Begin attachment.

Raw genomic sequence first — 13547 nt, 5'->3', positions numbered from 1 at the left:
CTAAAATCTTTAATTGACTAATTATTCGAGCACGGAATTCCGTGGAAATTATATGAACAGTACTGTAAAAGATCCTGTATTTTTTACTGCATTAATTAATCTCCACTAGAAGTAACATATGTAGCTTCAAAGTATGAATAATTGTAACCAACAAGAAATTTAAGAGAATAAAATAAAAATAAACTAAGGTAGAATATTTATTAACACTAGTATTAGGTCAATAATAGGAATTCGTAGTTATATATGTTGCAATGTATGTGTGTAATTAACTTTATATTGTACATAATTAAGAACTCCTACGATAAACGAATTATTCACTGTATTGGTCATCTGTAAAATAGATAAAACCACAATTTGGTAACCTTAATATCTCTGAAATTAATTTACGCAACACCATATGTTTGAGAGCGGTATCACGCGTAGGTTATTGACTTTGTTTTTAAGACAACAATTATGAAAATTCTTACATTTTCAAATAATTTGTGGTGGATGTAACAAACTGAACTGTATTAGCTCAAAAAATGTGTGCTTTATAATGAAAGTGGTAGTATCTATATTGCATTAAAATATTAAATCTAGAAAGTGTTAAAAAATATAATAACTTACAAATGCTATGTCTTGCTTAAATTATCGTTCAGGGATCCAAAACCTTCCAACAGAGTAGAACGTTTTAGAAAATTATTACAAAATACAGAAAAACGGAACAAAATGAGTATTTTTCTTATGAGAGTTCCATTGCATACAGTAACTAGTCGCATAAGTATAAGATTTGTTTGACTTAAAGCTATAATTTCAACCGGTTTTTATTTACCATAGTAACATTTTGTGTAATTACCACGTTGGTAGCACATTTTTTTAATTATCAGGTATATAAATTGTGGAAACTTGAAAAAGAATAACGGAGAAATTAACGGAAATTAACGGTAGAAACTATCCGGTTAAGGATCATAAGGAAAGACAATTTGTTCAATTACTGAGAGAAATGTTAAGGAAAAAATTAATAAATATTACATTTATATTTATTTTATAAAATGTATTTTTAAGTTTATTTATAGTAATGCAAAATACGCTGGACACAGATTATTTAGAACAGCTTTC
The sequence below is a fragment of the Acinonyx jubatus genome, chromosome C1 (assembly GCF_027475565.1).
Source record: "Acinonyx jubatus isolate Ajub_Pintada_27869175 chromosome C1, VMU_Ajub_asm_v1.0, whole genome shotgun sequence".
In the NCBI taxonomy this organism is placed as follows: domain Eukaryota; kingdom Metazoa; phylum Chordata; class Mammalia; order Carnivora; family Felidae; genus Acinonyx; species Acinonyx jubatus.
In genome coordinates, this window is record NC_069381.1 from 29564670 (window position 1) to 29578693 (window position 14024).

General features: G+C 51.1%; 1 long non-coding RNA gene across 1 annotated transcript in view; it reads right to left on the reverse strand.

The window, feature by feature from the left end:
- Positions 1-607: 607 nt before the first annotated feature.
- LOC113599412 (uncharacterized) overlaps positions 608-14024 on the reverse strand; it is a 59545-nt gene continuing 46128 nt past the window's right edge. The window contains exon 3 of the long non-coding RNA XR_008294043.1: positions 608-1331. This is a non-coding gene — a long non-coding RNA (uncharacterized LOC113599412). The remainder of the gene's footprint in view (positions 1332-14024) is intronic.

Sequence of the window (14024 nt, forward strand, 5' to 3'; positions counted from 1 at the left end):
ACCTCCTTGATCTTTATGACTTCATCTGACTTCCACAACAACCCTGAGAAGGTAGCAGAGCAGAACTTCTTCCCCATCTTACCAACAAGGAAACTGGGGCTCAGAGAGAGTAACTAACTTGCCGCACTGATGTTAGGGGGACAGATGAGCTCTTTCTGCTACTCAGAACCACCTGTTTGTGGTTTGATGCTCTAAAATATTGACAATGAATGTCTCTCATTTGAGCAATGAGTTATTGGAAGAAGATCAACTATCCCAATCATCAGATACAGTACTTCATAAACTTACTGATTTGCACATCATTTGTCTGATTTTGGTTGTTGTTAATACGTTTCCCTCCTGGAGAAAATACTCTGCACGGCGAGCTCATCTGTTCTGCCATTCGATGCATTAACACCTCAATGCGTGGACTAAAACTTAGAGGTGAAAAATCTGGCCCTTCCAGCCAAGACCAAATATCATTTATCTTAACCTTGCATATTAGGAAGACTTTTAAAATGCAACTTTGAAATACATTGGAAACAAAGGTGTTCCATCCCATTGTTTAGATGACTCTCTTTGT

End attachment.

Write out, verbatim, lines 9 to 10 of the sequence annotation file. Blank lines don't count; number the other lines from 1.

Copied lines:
- Positions 1-607: 607 nt before the first annotated feature.
- LOC113599412 (uncharacterized) overlaps positions 608-14024 on the reverse strand; it is a 59545-nt gene continuing 46128 nt past the window's right edge. The window contains exon 3 of the long non-coding RNA XR_008294043.1: positions 608-1331. This is a non-coding gene — a long non-coding RNA (uncharacterized LOC113599412). The remainder of the gene's footprint in view (positions 1332-14024) is intronic.